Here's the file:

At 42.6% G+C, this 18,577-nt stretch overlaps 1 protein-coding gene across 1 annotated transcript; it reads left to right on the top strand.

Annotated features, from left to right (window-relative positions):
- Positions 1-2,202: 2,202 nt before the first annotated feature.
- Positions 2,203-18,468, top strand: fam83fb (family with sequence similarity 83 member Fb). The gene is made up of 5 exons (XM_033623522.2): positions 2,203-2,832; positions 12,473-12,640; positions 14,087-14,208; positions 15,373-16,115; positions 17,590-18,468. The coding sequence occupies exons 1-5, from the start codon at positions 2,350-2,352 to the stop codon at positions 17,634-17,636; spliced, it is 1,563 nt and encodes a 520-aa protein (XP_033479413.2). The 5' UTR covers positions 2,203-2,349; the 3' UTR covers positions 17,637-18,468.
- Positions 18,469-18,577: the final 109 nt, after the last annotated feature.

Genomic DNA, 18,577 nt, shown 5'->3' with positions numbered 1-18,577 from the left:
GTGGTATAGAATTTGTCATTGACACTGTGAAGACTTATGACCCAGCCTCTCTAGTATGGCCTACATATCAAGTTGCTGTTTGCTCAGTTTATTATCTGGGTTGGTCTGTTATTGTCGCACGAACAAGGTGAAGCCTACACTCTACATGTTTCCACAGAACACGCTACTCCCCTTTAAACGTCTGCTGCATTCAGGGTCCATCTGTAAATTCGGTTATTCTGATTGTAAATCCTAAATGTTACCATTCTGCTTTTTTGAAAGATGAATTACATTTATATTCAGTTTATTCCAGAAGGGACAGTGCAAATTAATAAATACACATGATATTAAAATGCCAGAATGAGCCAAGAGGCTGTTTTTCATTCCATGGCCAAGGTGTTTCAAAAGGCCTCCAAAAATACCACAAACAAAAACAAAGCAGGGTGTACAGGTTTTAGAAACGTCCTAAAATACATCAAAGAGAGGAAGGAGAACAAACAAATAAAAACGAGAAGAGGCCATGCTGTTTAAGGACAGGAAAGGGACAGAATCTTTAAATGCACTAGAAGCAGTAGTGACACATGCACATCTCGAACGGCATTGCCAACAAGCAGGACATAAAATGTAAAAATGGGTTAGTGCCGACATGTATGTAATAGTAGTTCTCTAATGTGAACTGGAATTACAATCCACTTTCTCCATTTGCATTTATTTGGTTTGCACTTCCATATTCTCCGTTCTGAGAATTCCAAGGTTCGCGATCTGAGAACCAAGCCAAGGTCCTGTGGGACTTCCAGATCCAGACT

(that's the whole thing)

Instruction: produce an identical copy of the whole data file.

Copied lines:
At 42.6% G+C, this 18,577-nt stretch overlaps 1 protein-coding gene across 1 annotated transcript; it reads left to right on the top strand.

Annotated features, from left to right (window-relative positions):
- Positions 1-2,202: 2,202 nt before the first annotated feature.
- Positions 2,203-18,468, top strand: fam83fb (family with sequence similarity 83 member Fb). The gene is made up of 5 exons (XM_033623522.2): positions 2,203-2,832; positions 12,473-12,640; positions 14,087-14,208; positions 15,373-16,115; positions 17,590-18,468. The coding sequence occupies exons 1-5, from the start codon at positions 2,350-2,352 to the stop codon at positions 17,634-17,636; spliced, it is 1,563 nt and encodes a 520-aa protein (XP_033479413.2). The 5' UTR covers positions 2,203-2,349; the 3' UTR covers positions 17,637-18,468.
- Positions 18,469-18,577: the final 109 nt, after the last annotated feature.

Genomic DNA, 18,577 nt, shown 5'->3' with positions numbered 1-18,577 from the left:
GTGGTATAGAATTTGTCATTGACACTGTGAAGACTTATGACCCAGCCTCTCTAGTATGGCCTACATATCAAGTTGCTGTTTGCTCAGTTTATTATCTGGGTTGGTCTGTTATTGTCGCACGAACAAGGTGAAGCCTACACTCTACATGTTTCCACAGAACACGCTACTCCCCTTTAAACGTCTGCTGCATTCAGGGTCCATCTGTAAATTCGGTTATTCTGATTGTAAATCCTAAATGTTACCATTCTGCTTTTTTGAAAGATGAATTACATTTATATTCAGTTTATTCCAGAAGGGACAGTGCAAATTAATAAATACACATGATATTAAAATGCCAGAATGAGCCAAGAGGCTGTTTTTCATTCCATGGCCAAGGTGTTTCAAAAGGCCTCCAAAAATACCACAAACAAAAACAAAGCAGGGTGTACAGGTTTTAGAAACGTCCTAAAATACATCAAAGAGAGGAAGGAGAACAAACAAATAAAAACGAGAAGAGGCCATGCTGTTTAAGGACAGGAAAGGGACAGAATCTTTAAATGCACTAGAAGCAGTAGTGACACATGCACATCTCGAACGGCATTGCCAACAAGCAGGACATAAAATGTAAAAATGGGTTAGTGCCGACATGTATGTAATAGTAGTTCTCTAATGTGAACTGGAATTACAATCCACTTTCTCCATTTGCATTTATTTGGTTTGCACTTCCATATTCTCCGTTCTGAGAATTCCAAGGTTCGCGATCTGAGAACCAAGCCAAGGTCCTGTGGGACTTCCAGATCCAGACT